Northwest, central and south-central India have emerged as new hotspots of intense heat waves over the past 50 years, a study has found.
The study indicated that climate change and the consequent increase in heat wave trends would put a larger population at risk. The study also underscores the need to develop effective heat action plans in the three regions of the heatwave hotspot, emphasizing the different vulnerabilities of residents.
Researchers analyzed monthly, seasonal and decadal variations as well as long-term trends in heat waves and severe heat waves for the pre-monsoon (March May) and early summer monsoon (June July) between 1951 and 2016.
What is a heat wave?
For the plains, a “heat wave” is declared when the maximum temperature is above 40 degrees Celsius, and at least 4.5 notches above normal. A “severe” heat wave is declared if the deviation from normal temperature is more than 6.5 degrees Celsius, according to the IMD.
Published in the International Journal of Climatology, the study links heat waves to greater concerns for human health, agriculture and the natural ecosystem.
How will this affect humans?
Heat waves have become a deadly health hazard, claiming thousands of lives around the world in recent decades, with episodes increasing in frequency, intensity and duration over the past half-century in India too. This has had serious repercussions on health, agriculture, the economy and infrastructure. In such a scenario, it is extremely important to identify the regions of the country most vulnerable to heat waves in order to prioritize immediate policy intervention and strict mitigation and adaptation strategies, the Department said. science and technology.
The study suggests a way forward to assess climate performance and uncertainty in extreme weather analysis in future projections.
Led by Professor RK Mall of the Mahamana Center of Excellence in Climate Change Research (MCECCR) at the Hindu University of Benares (BHU), the researchers studied changes in the spatial and temporal patterns of heat waves and heat waves severe over the past seven decades.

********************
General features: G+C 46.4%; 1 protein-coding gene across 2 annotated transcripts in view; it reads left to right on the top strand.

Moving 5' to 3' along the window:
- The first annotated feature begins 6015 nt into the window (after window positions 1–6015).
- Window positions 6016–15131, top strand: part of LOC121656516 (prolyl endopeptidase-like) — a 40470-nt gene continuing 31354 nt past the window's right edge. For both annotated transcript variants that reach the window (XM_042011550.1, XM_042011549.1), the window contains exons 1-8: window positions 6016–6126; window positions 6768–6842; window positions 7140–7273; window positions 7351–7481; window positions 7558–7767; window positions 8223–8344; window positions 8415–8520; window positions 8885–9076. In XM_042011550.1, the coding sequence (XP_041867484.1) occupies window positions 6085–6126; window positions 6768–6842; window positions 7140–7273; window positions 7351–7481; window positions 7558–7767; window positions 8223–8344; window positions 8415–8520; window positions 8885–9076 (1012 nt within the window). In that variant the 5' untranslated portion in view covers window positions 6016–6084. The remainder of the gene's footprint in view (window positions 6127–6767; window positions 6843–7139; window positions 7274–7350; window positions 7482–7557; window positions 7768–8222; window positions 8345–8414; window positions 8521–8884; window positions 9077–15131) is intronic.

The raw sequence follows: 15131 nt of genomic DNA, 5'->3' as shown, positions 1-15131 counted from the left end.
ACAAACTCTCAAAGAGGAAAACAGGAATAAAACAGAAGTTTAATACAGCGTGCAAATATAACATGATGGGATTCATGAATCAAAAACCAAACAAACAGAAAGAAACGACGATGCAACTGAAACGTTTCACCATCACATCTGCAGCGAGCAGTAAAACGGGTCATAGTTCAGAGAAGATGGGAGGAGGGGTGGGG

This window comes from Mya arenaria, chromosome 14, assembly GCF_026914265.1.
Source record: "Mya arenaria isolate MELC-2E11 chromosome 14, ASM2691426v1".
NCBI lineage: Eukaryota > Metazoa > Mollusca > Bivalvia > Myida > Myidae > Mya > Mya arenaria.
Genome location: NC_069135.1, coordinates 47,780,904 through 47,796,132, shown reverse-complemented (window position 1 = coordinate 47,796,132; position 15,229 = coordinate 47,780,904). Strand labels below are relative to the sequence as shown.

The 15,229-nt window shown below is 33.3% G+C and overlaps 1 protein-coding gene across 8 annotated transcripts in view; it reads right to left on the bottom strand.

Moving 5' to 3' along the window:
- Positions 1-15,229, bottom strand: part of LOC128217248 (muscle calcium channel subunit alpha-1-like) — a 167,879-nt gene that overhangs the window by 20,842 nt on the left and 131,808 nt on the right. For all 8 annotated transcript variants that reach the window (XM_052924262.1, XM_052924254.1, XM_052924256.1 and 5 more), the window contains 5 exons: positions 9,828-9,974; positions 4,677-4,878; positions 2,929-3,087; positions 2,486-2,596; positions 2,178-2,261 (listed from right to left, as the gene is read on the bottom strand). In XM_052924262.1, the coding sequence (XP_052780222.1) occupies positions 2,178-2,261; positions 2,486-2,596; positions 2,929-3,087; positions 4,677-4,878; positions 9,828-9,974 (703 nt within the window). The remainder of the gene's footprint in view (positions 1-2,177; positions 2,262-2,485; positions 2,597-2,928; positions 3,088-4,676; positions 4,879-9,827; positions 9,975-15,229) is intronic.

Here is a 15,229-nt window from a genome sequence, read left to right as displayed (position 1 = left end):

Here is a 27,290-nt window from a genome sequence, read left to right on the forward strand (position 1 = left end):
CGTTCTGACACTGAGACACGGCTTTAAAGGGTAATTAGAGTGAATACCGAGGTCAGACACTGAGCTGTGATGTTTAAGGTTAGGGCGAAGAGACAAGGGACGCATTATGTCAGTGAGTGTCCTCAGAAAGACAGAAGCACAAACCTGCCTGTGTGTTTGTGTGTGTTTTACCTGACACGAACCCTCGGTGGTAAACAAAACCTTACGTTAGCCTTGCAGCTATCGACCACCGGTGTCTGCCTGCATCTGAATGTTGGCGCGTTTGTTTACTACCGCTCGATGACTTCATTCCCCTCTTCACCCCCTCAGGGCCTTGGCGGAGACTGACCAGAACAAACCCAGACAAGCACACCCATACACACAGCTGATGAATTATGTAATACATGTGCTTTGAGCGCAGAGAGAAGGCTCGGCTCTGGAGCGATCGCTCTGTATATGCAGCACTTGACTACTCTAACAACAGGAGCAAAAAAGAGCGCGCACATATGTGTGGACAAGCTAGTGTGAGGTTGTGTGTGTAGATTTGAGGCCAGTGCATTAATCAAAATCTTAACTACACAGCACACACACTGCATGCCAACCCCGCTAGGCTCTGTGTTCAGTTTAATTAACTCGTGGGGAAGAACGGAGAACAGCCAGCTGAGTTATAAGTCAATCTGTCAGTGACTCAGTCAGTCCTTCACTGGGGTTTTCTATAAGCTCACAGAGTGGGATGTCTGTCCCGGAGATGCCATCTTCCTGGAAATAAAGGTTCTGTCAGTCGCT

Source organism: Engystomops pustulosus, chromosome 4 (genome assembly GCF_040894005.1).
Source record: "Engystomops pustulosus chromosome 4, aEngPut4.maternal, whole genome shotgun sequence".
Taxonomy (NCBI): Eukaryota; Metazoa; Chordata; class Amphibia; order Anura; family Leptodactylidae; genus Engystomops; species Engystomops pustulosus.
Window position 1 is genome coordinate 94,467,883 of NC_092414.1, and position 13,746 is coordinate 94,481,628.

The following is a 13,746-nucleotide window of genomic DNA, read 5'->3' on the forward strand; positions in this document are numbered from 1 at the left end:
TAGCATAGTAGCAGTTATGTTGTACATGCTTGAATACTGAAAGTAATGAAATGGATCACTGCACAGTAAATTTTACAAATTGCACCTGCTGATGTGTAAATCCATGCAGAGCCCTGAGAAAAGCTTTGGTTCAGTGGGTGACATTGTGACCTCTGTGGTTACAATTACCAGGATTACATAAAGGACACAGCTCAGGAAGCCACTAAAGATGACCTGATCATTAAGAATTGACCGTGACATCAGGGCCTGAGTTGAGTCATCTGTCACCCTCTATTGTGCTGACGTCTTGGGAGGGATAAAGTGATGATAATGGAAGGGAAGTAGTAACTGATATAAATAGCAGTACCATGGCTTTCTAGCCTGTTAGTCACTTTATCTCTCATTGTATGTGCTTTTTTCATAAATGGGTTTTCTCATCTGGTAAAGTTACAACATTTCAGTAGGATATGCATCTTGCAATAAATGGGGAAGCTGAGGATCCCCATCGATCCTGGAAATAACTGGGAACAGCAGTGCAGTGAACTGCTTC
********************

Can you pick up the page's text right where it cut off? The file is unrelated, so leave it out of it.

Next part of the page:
What did the study find?
They found a change in the heat wave pattern with an upward trend in three major heat wave prone regions in northwest, central and south-central India, the highest being in western Madhya Pradesh.
A significant downward trend has been observed in the eastern region of the Gangetic Plains of West Bengal. The trends are continuously changing in the eastern region of Gangetic West Bengal and Bihar to the northwestern, central and south-central regions of India.
“Research has also observed an alarming southward expansion and spatial increase in severe heat waves in recent decades that could put a larger population at additional risk of heat stress in a region already characterized by low amplitude heat stress. daytime temperature (DTR), or the difference between maximum and minimum temperatures in a day and high humidity,” the Ministry of Science and Technology said in a statement.
Importantly, heatwave and severe heatwaves were found to be positively correlated with mortality in Odisha and Andhra Pradesh, highlighting that human health is highly sensitive to severe heatwave disasters.
With an ever-increasing extreme temperature threshold, a heat resistant future is the need of the hour. A dense population with an intensive culture of outdoor work calls for equitable heat mitigation and adaptation strategies covering every section of society according to their vulnerability, he said.